As Benjamin Franklin noted, and as countless authors have affirmed since then, an ounce of prevention is worth a pound of cure. That is the animating principle of two related sets of U.S. Food and Drug Administration (FDA) regulations affecting the food and beverage industry: current Good Manufacturing Practices (cGMPs) and Hazard Analysis and Critical Control Points (HACCP). Proactive compliance with those standards may minimize your exposure to contamination outbreaks, severe recalls, government investigations, and lawsuits. It is probably also good business in its own right.

Overview of FDA’s cGMP Regulations and Related Programs
Like many acronyms that emanate from Washington, the cGMP and HACCP programs impose a variety of complex obligations and “suggestions” on FDA-regulated industries like the food and beverage sector. But the gist is straightforward. These programs generally require companies to establish—and ensure compliance with—best practices in the manufacturing and distribution of food products.

The theory is that by baking many quality control measures into the production, distribution, and retail service chain, it will be easier to prevent food safety issues before they reach the consuming public. And, in the event they do reach the public, it will be easier to identify the problem, identify the affected items, and conduct a recall or enforcement action.

Some regulations are fairly specific, but much of what constitutes a sound process is left to industry norms and the circumstances of a particular operation. That degree of flexibility, however, does not mean the requirements are insubstantial. FDA takes a broad view of what constitutes good manufacturing processes, ranging from facility design and cleanliness, to testing, to production, packaging and distribution.

Compliance Matters
The consequences for lack of compliance can be severe. FDA’s rules are intended to ensure the safety of the food supply, which is obviously a first-tier priority for FDA and industry alike. Products that do not comply are deemed adulterated under the Food, Drug and Cosmetic Act, which prohibits their sale in interstate commerce, among other things. Those are obviously adverse designations with important consequences in terms of recalls, brand reputation, investigations and litigation.

FDA is aggressive about lack of compliance. Two recent settlements involving pharmaceutical manufacturers, who operate under a similar regime, netted the agency over 1 billion dollars. And senior Department of Justice officials have publicly stated that they expect enforcement to be a major priority in the future.

Proactive compliance can minimize exposure to severe issues and collateral consequences. In principle, vigorous quality controls should reduce the risk of issues on the front end, or at least minimize them before they become widespread.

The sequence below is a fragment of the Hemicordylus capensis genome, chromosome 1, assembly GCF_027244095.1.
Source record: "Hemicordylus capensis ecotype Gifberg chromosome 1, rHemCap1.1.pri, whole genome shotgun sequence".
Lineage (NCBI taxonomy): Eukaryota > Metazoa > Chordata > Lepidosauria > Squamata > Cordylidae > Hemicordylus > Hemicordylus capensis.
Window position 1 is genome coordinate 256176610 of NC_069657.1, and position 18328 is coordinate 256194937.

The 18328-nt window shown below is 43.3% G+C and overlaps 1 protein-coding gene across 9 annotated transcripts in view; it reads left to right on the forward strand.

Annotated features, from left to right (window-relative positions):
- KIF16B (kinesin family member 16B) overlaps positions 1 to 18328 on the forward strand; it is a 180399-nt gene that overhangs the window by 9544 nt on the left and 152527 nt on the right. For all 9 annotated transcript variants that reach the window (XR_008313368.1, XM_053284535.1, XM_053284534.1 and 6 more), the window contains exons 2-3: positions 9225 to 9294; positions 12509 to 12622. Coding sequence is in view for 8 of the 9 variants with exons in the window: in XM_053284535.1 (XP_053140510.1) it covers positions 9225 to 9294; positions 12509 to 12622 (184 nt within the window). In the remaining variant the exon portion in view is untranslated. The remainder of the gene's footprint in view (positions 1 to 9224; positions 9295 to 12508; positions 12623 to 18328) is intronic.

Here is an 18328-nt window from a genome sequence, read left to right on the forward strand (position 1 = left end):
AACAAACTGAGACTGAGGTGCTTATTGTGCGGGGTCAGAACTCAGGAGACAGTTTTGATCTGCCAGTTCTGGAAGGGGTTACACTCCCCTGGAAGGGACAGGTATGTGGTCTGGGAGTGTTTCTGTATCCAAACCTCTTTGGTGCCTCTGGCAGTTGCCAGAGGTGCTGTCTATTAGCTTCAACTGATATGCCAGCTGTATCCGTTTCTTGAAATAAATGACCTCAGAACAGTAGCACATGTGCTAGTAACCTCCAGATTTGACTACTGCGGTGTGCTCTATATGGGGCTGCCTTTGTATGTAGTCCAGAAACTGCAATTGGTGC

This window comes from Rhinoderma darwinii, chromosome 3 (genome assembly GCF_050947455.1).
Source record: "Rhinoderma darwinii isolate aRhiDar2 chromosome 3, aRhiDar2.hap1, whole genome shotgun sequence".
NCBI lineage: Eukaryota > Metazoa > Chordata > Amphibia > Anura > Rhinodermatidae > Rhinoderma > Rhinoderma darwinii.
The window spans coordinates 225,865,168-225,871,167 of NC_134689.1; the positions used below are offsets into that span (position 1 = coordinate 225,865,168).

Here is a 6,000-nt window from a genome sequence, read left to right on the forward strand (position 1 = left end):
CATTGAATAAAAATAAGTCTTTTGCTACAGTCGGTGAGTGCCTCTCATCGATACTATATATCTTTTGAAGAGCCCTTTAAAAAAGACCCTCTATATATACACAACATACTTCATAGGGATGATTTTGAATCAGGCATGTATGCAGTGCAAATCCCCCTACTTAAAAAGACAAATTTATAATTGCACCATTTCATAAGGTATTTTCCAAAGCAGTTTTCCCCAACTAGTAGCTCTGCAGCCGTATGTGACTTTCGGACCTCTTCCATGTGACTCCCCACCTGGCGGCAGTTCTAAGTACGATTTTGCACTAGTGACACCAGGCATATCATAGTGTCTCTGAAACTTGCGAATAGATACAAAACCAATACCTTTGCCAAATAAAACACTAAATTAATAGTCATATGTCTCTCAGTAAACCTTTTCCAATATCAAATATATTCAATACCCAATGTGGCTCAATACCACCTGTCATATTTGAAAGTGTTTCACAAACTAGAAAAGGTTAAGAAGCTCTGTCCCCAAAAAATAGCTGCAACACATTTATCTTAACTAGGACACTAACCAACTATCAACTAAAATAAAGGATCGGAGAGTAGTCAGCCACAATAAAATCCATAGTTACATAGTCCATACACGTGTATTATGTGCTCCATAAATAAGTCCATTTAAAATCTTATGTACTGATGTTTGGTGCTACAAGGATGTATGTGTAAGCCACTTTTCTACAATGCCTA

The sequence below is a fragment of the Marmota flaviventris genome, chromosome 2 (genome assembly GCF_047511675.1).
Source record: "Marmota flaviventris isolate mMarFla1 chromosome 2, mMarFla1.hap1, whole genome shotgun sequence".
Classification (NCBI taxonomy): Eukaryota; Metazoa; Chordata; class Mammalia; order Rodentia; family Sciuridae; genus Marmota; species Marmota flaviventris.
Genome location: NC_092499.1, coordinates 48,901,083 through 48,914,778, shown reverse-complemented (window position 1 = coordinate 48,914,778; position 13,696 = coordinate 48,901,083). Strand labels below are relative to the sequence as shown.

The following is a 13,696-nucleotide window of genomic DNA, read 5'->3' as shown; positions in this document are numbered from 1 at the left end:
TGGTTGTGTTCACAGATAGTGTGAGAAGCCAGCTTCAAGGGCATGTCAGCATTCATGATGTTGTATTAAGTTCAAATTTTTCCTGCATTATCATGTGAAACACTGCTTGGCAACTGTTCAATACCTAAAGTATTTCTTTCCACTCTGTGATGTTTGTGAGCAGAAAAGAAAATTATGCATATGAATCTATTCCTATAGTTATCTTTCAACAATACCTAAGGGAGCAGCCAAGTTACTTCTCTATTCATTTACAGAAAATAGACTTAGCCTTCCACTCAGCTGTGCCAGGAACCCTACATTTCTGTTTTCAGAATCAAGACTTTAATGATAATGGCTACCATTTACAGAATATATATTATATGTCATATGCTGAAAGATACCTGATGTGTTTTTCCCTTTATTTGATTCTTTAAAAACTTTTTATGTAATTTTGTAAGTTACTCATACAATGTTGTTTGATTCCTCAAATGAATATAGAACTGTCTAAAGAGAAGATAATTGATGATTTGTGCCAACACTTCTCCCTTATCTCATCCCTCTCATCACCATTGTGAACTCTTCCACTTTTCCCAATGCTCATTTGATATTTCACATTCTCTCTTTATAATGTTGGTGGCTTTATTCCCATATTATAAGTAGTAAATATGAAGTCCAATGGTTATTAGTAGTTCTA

Compliance also has risks, though. The job of an investigator or plaintiffs’ attorney is considerably easier if a company fails to meet its own written standards. Put another way, drafting the world’s best compliance plan will do nothing to help if it is not followed, and if it is unrealistic then failure to comply with it will look bad to anyone evaluating the company’s conduct.  There are recent examples of companies that allegedly fell short of complying with their own plans, with costly results, which means that compliance programs should be thoughtfully designed, carefully implemented and critically evaluated for revision as circumstances warrant.

Suggested Next Steps
If your company is among the 25 percent of the U.S. economy regulated by the FDA, chances are you have a cGMP, HACCP and/or related plan in place. A good first step is to ensure that your plan meets the current FDA (and any state) requirements and makes sense in the context of how your company actually does business. You also may want to consider ensuring the appropriateness of your preventive controls, which often can be considered to include (i) training, (ii) audits, (iii) documentation and (iv) validation/evaluation.

This can be an opportunity to add value by engaging with your technical colleagues about where potential issues are likely to arise, as well as what can and should be done to identify them in advance or as soon as possible. And think through the plan in event an issue arises, starting with how your organization will identify the root cause and affected goods. Product quality issues happen; advance planning and cGMP/HACCP compliance can make them rare and manageable.

Josh Becker is a partner, and Aaron Block is a senior associate, with Alston & Bird LLP.  They both practice in the firm’s Atlanta office, and focus their practices on the defense of companies in the food/beverage/supplement and drug/device industries.